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NEWS


THE ROYAL SMILE: The Queen visited British Airways’ headquarters at Heathrow as part of its centenary celebrations. Her Majesty was introduced to BA staff in heritage uniforms from across the airline’s history and she visited British Airways’ museum, The Speedbird Centre, where she was shown artefacts and memorabilia relating to her journeys with the airline – including her first transatlantic flight, on a Boeing Stratocruiser from London to Montreal, in 1951. The Queen, pictured with chief executive Alex Cruz, unveiled a plaque featuring BA’s centenary logo.


Price drops prompt fears for profits ahead of lates period


Juliet Dennis


Next month will be critical to travel companies’ botom lines as selling prices continue to be slashed even before the late-sale period begins. Prices for some destinations


have dropped by 15% to 20% in the past week, particularly to Greece and Turkey, according to Steve Campion, managing director of Holiday Discount Centre. He said: “June will be key. I suspect


Travel Weekly found deals on STORY TOP


the industry will recover some lost ground, but if you don’t get the business back in June it will be a struggle.” Icelolly.com chief executive


Richard Singer said prices for Tenerife, Majorca, Costa Blanca, Dalaman and the Algarve were up to 20% down for July departures compared with 2018.


travelweekly.co.uk


Icelolly as low as £266 for seven nights’ self-catering at Arcos Playa, Majorca, from Luton on July 30 with easyJet Holidays. Singer said: “Tere’s a lot of discounting, which is a continuation of what was happening earlier in the year. Advertisers have been more aggressive, which is stimulating the market. If the year ends flat, that would be deemed a good year. In terms of


margins, operators’ holidays are a lot less profitable.” Alistair Rowland, chief retail officer


for specialist business at Midcounties Co-operative, said prices last week were down by about 5% year on year. “It’s not good prices are lower;


normally there is a 3% to 5% growth in prices [annually]. We haven’t seen selling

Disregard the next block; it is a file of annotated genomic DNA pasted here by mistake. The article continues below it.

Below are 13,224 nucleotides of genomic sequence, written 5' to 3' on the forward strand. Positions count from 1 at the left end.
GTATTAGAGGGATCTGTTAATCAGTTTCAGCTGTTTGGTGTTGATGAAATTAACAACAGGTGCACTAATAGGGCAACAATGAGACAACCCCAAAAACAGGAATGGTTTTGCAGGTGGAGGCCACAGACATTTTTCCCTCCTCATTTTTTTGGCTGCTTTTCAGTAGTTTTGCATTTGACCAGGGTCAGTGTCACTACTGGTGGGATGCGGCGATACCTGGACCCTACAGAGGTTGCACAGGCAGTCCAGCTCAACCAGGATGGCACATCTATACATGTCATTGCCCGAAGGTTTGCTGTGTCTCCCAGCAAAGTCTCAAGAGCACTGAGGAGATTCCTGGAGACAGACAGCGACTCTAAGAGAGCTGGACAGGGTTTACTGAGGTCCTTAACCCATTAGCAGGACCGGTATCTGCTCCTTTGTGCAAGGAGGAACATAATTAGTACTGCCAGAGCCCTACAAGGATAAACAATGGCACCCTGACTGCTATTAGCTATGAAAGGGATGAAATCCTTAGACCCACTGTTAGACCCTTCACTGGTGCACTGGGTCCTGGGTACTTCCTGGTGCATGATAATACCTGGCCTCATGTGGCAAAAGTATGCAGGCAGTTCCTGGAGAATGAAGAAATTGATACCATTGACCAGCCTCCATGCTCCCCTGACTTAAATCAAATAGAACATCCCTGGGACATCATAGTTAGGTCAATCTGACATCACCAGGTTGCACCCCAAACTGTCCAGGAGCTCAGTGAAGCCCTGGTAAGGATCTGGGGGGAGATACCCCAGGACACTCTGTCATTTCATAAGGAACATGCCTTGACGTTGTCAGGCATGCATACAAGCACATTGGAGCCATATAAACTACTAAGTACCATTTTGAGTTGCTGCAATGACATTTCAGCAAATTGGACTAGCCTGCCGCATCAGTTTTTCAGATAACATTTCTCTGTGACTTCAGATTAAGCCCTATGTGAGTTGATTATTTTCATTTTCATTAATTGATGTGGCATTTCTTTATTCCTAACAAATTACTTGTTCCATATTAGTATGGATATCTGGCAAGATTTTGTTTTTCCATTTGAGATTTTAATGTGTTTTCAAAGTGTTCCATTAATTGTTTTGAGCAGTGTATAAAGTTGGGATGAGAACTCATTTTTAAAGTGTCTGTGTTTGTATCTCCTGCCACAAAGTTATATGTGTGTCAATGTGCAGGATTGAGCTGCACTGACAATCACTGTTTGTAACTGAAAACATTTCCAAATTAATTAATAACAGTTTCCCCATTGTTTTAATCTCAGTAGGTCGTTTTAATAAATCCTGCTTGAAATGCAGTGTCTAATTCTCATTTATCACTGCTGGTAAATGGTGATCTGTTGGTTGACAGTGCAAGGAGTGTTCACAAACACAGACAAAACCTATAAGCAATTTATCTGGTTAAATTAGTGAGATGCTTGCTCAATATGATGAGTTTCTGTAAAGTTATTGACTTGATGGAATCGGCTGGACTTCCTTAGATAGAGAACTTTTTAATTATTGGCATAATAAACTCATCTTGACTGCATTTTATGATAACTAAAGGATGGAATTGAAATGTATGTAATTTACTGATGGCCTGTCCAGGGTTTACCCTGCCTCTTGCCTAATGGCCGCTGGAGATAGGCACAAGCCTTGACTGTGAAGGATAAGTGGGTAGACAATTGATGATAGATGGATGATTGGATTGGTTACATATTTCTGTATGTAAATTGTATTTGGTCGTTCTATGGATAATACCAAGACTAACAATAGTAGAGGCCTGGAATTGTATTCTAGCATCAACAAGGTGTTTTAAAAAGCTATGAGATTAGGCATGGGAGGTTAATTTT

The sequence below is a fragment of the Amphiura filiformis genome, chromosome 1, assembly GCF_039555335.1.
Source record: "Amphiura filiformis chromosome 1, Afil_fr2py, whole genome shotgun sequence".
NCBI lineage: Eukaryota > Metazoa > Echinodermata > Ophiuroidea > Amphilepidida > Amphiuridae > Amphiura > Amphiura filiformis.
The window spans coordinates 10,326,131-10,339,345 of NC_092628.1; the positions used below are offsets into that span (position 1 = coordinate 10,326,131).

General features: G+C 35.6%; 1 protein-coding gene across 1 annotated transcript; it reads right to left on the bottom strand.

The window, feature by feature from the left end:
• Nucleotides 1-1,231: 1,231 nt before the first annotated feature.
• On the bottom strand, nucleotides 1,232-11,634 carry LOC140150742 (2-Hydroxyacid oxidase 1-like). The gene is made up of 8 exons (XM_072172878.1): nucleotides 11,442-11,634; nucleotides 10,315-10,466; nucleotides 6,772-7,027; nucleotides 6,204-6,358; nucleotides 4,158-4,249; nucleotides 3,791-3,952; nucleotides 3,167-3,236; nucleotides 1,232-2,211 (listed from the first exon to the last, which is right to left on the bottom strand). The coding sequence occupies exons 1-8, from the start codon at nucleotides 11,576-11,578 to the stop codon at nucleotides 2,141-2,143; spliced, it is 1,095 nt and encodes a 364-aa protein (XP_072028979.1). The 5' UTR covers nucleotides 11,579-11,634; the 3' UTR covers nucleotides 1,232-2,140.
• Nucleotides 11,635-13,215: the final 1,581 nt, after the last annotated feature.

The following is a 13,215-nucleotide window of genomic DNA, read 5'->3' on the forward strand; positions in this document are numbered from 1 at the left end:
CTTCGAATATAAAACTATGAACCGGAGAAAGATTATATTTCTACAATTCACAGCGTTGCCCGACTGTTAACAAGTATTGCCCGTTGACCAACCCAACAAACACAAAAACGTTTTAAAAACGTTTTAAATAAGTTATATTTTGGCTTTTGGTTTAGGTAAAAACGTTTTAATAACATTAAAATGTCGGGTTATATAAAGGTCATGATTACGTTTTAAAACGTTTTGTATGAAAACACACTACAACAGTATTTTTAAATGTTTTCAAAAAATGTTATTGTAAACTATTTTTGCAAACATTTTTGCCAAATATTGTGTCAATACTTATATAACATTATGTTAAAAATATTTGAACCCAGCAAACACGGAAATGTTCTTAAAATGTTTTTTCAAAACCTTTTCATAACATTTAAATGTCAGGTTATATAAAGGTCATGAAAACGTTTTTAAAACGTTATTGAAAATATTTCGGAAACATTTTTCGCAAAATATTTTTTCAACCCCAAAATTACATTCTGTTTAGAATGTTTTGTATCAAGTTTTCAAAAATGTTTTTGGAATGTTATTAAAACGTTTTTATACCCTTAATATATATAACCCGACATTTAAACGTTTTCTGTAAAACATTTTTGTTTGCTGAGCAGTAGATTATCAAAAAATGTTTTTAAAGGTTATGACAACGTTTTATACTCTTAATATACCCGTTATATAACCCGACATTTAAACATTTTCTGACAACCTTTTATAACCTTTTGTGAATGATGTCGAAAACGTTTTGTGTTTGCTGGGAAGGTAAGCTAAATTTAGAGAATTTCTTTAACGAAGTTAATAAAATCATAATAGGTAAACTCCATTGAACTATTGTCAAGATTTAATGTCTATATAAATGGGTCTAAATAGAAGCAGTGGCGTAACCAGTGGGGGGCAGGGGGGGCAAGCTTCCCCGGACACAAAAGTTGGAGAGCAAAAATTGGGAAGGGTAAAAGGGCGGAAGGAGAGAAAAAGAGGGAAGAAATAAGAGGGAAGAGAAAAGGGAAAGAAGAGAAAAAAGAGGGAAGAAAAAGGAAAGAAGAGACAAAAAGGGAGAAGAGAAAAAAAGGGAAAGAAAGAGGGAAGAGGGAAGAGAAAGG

I suspect there is


an awful lot of capacity left to sell and I fear discounts will get bigger and trash margins


prices going backwards for a few years.” However, he stressed the market


had not crashed. Jane Schumm, Hays Travel retail


and training director, said the agency’s tour operation was enjoying a healthy year-on-year increase in margins, but said prices from third-party operators were “exceptional”. Experts fear prolonged discounting


over recent months in a soſt market has already “done the damage”. Speaking at Barclays Travel Forum,


Martin Alcock, director of the Travel Trade Consultancy, described heavy discounting and zero deposits as “short-term sticking plasters”. He said: “Te first person who


flinches and starts discounting means everyone else has to go with them and it’s trashing the market.” Alcock said a company “only really


knows what its profits are when a customer has departed”, adding that the financial impact of discounting would “come home to roost” in autumn. Alan Bowen, legal adviser to the


Association of Atol Companies, said: “Tere is a general lack of demand for the ordinary family holiday. We have seen discounting since January. I suspect there is an awful lot of capacity leſt to sell and I fear discounts will get


bigger and trash margins.” › Barclays Travel Forum, page 10


30 MAY 2019 5


PICTURE: British Airways


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